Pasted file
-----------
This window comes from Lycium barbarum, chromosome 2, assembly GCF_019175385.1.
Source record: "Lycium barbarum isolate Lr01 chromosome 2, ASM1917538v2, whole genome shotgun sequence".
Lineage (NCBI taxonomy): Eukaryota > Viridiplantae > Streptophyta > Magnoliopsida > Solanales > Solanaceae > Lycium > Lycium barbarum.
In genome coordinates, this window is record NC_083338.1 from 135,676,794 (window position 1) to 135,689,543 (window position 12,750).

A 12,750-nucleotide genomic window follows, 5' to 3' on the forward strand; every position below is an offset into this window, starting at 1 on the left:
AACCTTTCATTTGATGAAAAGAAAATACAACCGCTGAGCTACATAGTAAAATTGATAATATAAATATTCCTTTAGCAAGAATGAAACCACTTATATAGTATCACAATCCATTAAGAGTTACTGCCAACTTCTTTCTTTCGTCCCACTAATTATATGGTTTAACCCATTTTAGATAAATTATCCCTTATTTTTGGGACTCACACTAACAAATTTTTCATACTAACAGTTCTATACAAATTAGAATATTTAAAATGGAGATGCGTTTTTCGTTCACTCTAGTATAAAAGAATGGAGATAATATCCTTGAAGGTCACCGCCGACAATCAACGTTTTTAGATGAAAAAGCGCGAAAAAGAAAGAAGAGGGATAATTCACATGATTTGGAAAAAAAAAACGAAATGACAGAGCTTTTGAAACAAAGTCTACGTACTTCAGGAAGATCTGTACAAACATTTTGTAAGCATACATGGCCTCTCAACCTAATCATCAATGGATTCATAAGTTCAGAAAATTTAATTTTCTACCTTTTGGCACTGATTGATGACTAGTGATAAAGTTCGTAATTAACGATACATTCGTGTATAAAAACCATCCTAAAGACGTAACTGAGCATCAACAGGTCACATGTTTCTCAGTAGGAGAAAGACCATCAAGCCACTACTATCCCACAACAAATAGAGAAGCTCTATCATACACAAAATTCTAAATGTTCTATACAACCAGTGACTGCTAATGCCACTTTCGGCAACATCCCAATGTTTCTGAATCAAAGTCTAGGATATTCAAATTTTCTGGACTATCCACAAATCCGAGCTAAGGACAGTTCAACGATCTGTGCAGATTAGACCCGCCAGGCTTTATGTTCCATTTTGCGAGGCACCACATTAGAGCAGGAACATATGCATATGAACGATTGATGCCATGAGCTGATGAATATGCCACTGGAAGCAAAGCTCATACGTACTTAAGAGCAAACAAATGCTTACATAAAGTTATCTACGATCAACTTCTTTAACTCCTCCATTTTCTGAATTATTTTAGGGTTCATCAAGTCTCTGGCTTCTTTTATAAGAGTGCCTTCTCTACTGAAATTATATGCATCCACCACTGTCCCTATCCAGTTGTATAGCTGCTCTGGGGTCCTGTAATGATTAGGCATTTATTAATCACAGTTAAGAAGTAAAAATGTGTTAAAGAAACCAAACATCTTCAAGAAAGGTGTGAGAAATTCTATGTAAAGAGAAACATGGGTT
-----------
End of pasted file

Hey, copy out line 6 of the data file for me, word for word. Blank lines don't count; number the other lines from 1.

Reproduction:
AACCTTTCATTTGATGAAAAGAAAATACAACCGCTGAGCTACATAGTAAAATTGATAATATAAATATTCCTTTAGCAAGAATGAAACCACTTATATAGTATCACAATCCATTAAGAGTTACTGCCAACTTCTTTCTTTCGTCCCACTAATTATATGGTTTAACCCATTTTAGATAAATTATCCCTTATTTTTGGGACTCACACTAACAAATTTTTCATACTAACAGTTCTATACAAATTAGAATATTTAAAATGGAGATGCGTTTTTCGTTCACTCTAGTATAAAAGAATGGAGATAATATCCTTGAAGGTCACCGCCGACAATCAACGTTTTTAGATGAAAAAGCGCGAAAAAGAAAGAAGAGGGATAATTCACATGATTTGGAAAAAAAAAACGAAATGACAGAGCTTTTGAAACAAAGTCTACGTACTTCAGGAAGATCTGTACAAACATTTTGTAAGCATACATGGCCTCTCAACCTAATCATCAATGGATTCATAAGTTCAGAAAATTTAATTTTCTACCTTTTGGCACTGATTGATGACTAGTGATAAAGTTCGTAATTAACGATACATTCGTGTATAAAAACCATCCTAAAGACGTAACTGAGCATCAACAGGTCACATGTTTCTCAGTAGGAGAAAGACCATCAAGCCACTACTATCCCACAACAAATAGAGAAGCTCTATCATACACAAAATTCTAAATGTTCTATACAACCAGTGACTGCTAATGCCACTTTCGGCAACATCCCAATGTTTCTGAATCAAAGTCTAGGATATTCAAATTTTCTGGACTATCCACAAATCCGAGCTAAGGACAGTTCAACGATCTGTGCAGATTAGACCCGCCAGGCTTTATGTTCCATTTTGCGAGGCACCACATTAGAGCAGGAACATATGCATATGAACGATTGATGCCATGAGCTGATGAATATGCCACTGGAAGCAAAGCTCATACGTACTTAAGAGCAAACAAATGCTTACATAAAGTTATCTACGATCAACTTCTTTAACTCCTCCATTTTCTGAATTATTTTAGGGTTCATCAAGTCTCTGGCTTCTTTTATAAGAGTGCCTTCTCTACTGAAATTATATGCATCCACCACTGTCCCTATCCAGTTGTATAGCTGCTCTGGGGTCCTGTAATGATTAGGCATTTATTAATCACAGTTAAGAAGTAAAAATGTGTTAAAGAAACCAAACATCTTCAAGAAAGGTGTGAGAAATTCTATGTAAAGAGAAACATGGGTT